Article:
Senegal among latest nations to ban flimsy plastic bags
A man passes a tree with plastic bags hanging from it in Dakar, Senegal, Friday, May 29, 2015. (AP / Jane Hahn)
DAKAR, Senegal -- At a market in Senegal's capital, the sandy paths are strewn with them. They blow around like feathers in Dakar's coastal breezes, piling up alongside buildings on city streets and clogging canals.
Thin plastic shopping bags, and pieces of them, litter this seaside capital and the nearby waters of the Atlantic Ocean. The number of discarded bags is staggering -- a total of 5 million in Senegal, according to Environment Minister Abdoulaye Balde.
Now, the government is set to impose a ban, joining a global shift against the bags.
Street vendors wonder how they will do business without them. Dauda Ndiaye sells hundreds of plastic bags a day to other vendors, who sell fish, meat and other goods in the Ouakam neighbourhood. For 500 francs (about $1), a customer can buy a packet of 100.
Banning the bags will "be a huge problem because all the vendors here use plastic to sell nuts, glass, meat, fruit and vegetables," said Ndiaye, a 23-year-old father of three. "If they are going to ban plastic, I won't be able to feed my family."
Another merchant, Ami Ndiaye, says she must keep using plastic to protect the charcoal she sells wrapped in small paper rolls which are then neatly piled into plastic.
"The problem isn't the plastic, it's the people," she said. "People must put it in the garbage and not on the streets so animals don't eat it and it doesn't pile up."
But Pascaline Ouedraego fully supports the measures, saying she worries about chemicals from the sacks getting into the food she buys. She moved to Senegal four years ago from Burkina Faso, which adopted a ban.
"The problem is no one understands what else to use, so it's been difficult," she said of Burkina Faso. "Little by little people can learn" to use safer alternative products, like paper and reusable bags.
In April, Senegal's National Assembly unanimously prohibited the production, importation, possession and use of the black bags that are so thin they can barely hold several cans of soda without falling apart and are usually discarded after one use. Implementation was planned for six months later.
In 2013, Mauritania imposed a ban, saying an estimated 70 per cent of cattle and sheep in the capital were dying from ingesting plastic bags, according to the Washington-based Earth Policy Institute. Cameroon, Guinea-Bissau, Kenya, Mali, Tanzania, Uganda, Ethiopia and Malawi are also among countries that have adopted or announced bans, according to the institute. Botswana and South Africa require a certain thickness of plastic bags, so they can be reused, and added levies saw a reduction in use, the institute added.
Rwanda banned the use of non-biodegradable plastic at a certain thickness in 2008 and carries out strict enforcement, including taking plastic off of luggage and seizing bags that don't meet specifications from visitors flying into the country.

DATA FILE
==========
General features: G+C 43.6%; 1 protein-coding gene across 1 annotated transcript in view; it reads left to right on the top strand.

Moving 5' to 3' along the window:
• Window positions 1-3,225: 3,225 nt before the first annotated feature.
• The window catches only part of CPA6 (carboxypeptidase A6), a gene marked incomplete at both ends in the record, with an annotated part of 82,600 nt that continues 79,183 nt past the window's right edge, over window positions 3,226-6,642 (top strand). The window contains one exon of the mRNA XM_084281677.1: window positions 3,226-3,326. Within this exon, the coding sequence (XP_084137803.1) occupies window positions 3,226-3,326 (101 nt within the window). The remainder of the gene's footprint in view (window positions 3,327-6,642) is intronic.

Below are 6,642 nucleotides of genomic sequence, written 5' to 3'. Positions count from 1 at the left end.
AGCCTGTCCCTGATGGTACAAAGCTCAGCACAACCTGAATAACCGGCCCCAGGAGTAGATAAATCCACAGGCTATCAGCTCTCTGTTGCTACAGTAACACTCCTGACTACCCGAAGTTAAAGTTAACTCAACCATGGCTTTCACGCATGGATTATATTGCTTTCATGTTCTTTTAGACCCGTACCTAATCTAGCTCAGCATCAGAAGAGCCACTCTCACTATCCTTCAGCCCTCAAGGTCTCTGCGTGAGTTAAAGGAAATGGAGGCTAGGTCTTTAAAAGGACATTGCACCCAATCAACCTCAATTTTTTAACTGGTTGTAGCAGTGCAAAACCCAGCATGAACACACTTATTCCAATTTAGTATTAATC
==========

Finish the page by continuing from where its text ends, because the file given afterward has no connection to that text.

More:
In France this week, the National Assembly approved a bill that would ban plastic bags in all supermarkets and stores on January 1, 2016. And in April, The European Parliament approved rules to clamp down on the use of flimsy plastic bags, removing the last major hurdle to pass the legislation. It would require member states to reduce the use by some 80 per cent by 2025.
The U.S. is seeing most bans imposed on local levels, by cities and counties.
Senegal's government hasn't announced details on how it will enact the bans, but said alternative solutions to the flimsy bags will have to be found. The discarded bags are an eyesore, shredded and hanging in trees and beautiful flowering branches. And they are a danger to fish, sheep and other animals that may ingest the bags and their toxins.
Modou Fall, who has dedicated himself to getting Senegalese to stop littering and quit using plastic bags, is optimistic about the ban, though he notes that garbage bins are needed around the city so people can properly dispose of trash.
Clad in more than 7,000 thin plastic sacks and a dome cap made from 100 plastic cups stapled together, the tall 42-year-old is a familiar, although bizarre, sight in Dakar. Wearing the plastic items that he gathered from the streets and cleaned, he looks like a creature that emerged from a swamp, the litter clinging to him.
He walks 15 kilometres (9 miles) every day, urging people over a microphone and speaker to stop littering and to switch to paper bags that he sells. He pushes a cart with two Senegalese flags protruding from it and speakers playing military music.
Fall buys bulk paper sacks from a factory and sells about 1,000 per day, including to a pharmacy and other stores.
"Plastic sticks around for hundreds of years, beyond anyone's lifetime," he said. "We must think of future generations."